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Teen driver wont face DUI charges
The teenage driver who caused a major crash on Highway 525 in June will not be charged with driving under the influence.
Even though Nicole Parnell, 17, had been arrested after the accident on suspicion of DUI, Island County Prosecutor Greg Banks said the county does not have enough evidence to press charges.
Banks said that after a thorough review of the facts surrounding the June 16 traffic accident, his office determined the teen driver who caused the collision cannot be prosecuted for DUI.
A Washington State Patrol trooper arrested Parnell after smelling alcohol on the teenager following the high-profile accident.
Banks said that although the officer had probable cause to arrest her, the evidence was not sufficient to prove a case of DUI in court.
We would have to prove the driver was under the influence beyond a reasonable doubt, Banks said.
There were too many unanswered questions in the case that raised doubts about the charge, Banks added.
Parnell caused a two-car crash when she drove into the path of a pick-up truck driven by David Ludy of Langley.
Ludys truck broadsided the teens Chevrolet Blazer and seriously injured Parnell. Ludy, 71, complained of a sore chest and leg after the accident and was taken to Whidbey General Hospital, according to police records.
Investigators determined that Ludy was not at fault in the accident.
The crash was discovered by Clinton resident Shannon Brown, who came upon the accident scene and gave first aid to the injured driver until medics and police arrived.
A State Patrol investigation report made by a trooper at the scene said the teenager allegedly admitted immediately after the crash that she had been drinking rum and coke and two or three beers.
Trooper Jason Nichols went to talk to Parnell, who was strapped to a backboard in an emergency vehicle when he arrived at the scene and wrote in his report that he smelled alcohol on the teenager.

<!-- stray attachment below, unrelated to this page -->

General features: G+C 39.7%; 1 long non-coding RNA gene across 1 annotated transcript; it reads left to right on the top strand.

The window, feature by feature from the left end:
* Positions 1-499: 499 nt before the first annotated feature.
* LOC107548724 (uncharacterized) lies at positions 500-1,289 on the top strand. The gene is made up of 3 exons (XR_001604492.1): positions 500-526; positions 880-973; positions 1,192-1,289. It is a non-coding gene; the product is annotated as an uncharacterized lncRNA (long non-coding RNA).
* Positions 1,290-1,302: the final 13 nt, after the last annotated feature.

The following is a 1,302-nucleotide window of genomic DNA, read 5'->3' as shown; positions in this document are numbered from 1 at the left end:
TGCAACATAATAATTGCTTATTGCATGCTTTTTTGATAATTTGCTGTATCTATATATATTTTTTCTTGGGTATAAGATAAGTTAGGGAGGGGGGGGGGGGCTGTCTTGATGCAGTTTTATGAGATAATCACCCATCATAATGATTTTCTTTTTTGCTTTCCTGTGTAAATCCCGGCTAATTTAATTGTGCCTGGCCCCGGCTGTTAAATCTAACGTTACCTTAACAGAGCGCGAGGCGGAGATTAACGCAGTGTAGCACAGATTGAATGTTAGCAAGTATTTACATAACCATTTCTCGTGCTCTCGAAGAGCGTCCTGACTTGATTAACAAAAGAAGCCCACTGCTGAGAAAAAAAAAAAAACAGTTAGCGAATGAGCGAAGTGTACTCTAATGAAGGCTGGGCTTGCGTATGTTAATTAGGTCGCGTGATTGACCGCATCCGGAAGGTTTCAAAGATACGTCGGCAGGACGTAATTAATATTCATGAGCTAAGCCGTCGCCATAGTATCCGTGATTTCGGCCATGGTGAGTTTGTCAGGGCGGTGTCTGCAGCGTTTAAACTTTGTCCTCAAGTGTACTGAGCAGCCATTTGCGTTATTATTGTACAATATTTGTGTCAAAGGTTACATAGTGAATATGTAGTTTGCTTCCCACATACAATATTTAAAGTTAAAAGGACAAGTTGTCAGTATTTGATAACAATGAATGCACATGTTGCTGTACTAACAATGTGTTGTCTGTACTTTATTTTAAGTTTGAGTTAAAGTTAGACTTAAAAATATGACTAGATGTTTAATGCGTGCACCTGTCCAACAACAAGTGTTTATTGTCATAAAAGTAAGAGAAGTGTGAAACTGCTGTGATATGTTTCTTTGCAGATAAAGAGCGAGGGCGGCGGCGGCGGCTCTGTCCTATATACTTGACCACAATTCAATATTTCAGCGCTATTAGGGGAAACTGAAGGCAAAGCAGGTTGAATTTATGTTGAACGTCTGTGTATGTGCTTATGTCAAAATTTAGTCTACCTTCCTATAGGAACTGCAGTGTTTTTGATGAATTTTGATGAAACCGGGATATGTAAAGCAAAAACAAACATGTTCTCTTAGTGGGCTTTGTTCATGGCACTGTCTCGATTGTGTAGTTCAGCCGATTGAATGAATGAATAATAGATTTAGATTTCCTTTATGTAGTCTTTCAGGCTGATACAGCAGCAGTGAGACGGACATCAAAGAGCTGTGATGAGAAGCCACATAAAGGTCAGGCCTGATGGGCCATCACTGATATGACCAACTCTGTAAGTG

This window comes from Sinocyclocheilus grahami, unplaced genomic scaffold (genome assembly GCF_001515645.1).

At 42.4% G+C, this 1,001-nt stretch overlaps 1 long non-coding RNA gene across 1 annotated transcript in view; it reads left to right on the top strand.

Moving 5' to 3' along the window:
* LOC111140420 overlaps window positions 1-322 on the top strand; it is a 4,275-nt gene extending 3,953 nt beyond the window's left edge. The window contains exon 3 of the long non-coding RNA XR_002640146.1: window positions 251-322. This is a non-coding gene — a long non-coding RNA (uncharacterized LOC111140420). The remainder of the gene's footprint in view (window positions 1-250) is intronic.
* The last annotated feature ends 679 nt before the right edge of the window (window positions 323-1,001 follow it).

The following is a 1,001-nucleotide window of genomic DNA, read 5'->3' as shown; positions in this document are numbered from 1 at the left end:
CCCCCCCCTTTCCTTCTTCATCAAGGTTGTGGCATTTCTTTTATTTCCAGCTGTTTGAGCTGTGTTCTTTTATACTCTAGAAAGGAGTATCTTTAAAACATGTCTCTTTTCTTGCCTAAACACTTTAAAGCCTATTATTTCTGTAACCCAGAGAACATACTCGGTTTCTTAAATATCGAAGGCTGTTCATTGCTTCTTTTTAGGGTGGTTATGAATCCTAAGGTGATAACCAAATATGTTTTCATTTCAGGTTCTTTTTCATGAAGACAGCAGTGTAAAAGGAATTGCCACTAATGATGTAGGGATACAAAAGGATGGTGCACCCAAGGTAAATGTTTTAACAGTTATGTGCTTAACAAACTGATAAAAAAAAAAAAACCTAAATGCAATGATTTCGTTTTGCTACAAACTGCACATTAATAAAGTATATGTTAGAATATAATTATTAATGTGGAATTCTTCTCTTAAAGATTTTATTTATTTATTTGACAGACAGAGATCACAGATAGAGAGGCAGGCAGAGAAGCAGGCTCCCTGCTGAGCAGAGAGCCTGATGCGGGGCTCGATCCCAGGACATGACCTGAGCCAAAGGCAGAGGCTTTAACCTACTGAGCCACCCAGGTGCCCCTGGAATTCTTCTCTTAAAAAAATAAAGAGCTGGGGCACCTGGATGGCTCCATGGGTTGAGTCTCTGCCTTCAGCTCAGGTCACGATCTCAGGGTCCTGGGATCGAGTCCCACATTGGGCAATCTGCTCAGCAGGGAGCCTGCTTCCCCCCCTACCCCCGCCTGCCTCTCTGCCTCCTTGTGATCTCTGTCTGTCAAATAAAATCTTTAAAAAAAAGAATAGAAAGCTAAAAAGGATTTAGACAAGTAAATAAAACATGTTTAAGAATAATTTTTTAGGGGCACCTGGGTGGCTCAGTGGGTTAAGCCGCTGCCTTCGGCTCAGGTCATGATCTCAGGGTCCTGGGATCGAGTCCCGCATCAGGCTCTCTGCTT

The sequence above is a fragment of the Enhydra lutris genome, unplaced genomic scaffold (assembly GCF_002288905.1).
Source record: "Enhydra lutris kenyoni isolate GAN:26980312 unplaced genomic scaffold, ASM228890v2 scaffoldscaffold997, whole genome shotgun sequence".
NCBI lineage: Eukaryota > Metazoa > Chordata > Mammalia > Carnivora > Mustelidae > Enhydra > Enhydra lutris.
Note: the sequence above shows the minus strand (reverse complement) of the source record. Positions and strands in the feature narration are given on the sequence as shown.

Parnell later allegedly refused to submit to an evidentiary blood test.
The girls parents claim that the urgent medical situation prevented her from providing a blood sample, Banks said.
Byron Parnell, Nicoles father, has repeatedly said from the onset of the investigation that alcohol was not a factor in the crash. He said two blood tests taken after the accident shows his daughter was not a DUI driver.
The prosecutors office has been gathering information on the accident for approximately two months.
We requested a follow-up investigation by the State Patrol and the Sheriffs Office, said deputy prosecutor Peter Simpson, who handled the case.
We also reviewed the drivers hospital records and interviewed witnesses who had been with her earlier in the evening, Simpson added.
A key component in the prosecutors decision was the fact that the hospital laboratory tests taken at Whidbey General Hospital and Harborview Medical Center hours after the wreck did not show measurable amounts of alcohol in the girls blood.
The alcohol tests from the hospitals are different than what we would see, Banks said.
One said that it was negative, presumably indicating none was found, but it may also mean that no significant amount was found for medical treatment purposes, he added.
The other test indicated the alcohol level was below 0.05, and I cant recall the units, but, again, that could mean it was as low as 0.0. We just cant tell, Banks said.
However, Simpson said witnesses told him that Parnell and other kids connected to the crash were at a party where alcohol and drugs were being consumed. But witnesses also said they did not see Parnell drink or use drugs that evening.
A female passenger in Parnells car fled the scene in a car with a group of teenagers after the crash. All of the teens are from South Whidbey, Banks said.
Even though we did not have the evidence to prove a DUI case, I hope these kids realize how dangerous it is to drive after drinking or taking drugs, Banks said.
Even small amounts can impair judgment, coordination, and perception putting every other innocent driver in danger, he added.
The case will be returned to the State Patrol to determine whether an citation should be issued to the teenager for causing the accident.